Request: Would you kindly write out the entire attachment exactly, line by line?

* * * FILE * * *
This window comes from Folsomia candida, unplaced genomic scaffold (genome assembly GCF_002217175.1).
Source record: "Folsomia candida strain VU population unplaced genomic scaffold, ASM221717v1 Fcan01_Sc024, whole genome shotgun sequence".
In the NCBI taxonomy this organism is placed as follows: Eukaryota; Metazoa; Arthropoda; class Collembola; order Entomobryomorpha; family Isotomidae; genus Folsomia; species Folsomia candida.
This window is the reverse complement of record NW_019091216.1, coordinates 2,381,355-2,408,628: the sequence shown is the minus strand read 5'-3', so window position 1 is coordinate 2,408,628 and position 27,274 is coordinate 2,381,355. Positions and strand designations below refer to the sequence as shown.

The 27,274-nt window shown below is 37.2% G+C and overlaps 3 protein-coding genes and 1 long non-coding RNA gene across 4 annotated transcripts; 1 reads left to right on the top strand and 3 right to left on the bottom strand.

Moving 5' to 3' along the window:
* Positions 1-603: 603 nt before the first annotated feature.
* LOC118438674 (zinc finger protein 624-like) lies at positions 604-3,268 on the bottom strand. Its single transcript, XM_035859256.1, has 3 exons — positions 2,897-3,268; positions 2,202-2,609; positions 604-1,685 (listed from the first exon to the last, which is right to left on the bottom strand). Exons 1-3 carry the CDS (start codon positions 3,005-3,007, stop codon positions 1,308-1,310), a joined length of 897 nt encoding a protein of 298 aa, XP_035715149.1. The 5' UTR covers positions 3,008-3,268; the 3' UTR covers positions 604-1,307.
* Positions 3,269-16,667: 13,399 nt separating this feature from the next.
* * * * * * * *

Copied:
This window comes from Folsomia candida, unplaced genomic scaffold (genome assembly GCF_002217175.1).
Source record: "Folsomia candida strain VU population unplaced genomic scaffold, ASM221717v1 Fcan01_Sc024, whole genome shotgun sequence".
In the NCBI taxonomy this organism is placed as follows: Eukaryota; Metazoa; Arthropoda; class Collembola; order Entomobryomorpha; family Isotomidae; genus Folsomia; species Folsomia candida.
This window is the reverse complement of record NW_019091216.1, coordinates 2,381,355-2,408,628: the sequence shown is the minus strand read 5'-3', so window position 1 is coordinate 2,408,628 and position 27,274 is coordinate 2,381,355. Positions and strand designations below refer to the sequence as shown.

The 27,274-nt window shown below is 37.2% G+C and overlaps 3 protein-coding genes and 1 long non-coding RNA gene across 4 annotated transcripts; 1 reads left to right on the top strand and 3 right to left on the bottom strand.

Moving 5' to 3' along the window:
* Positions 1-603: 603 nt before the first annotated feature.
* LOC118438674 (zinc finger protein 624-like) lies at positions 604-3,268 on the bottom strand. Its single transcript, XM_035859256.1, has 3 exons — positions 2,897-3,268; positions 2,202-2,609; positions 604-1,685 (listed from the first exon to the last, which is right to left on the bottom strand). Exons 1-3 carry the CDS (start codon positions 3,005-3,007, stop codon positions 1,308-1,310), a joined length of 897 nt encoding a protein of 298 aa, XP_035715149.1. The 5' UTR covers positions 3,008-3,268; the 3' UTR covers positions 604-1,307.
* Positions 3,269-16,667: 13,399 nt separating this feature from the next.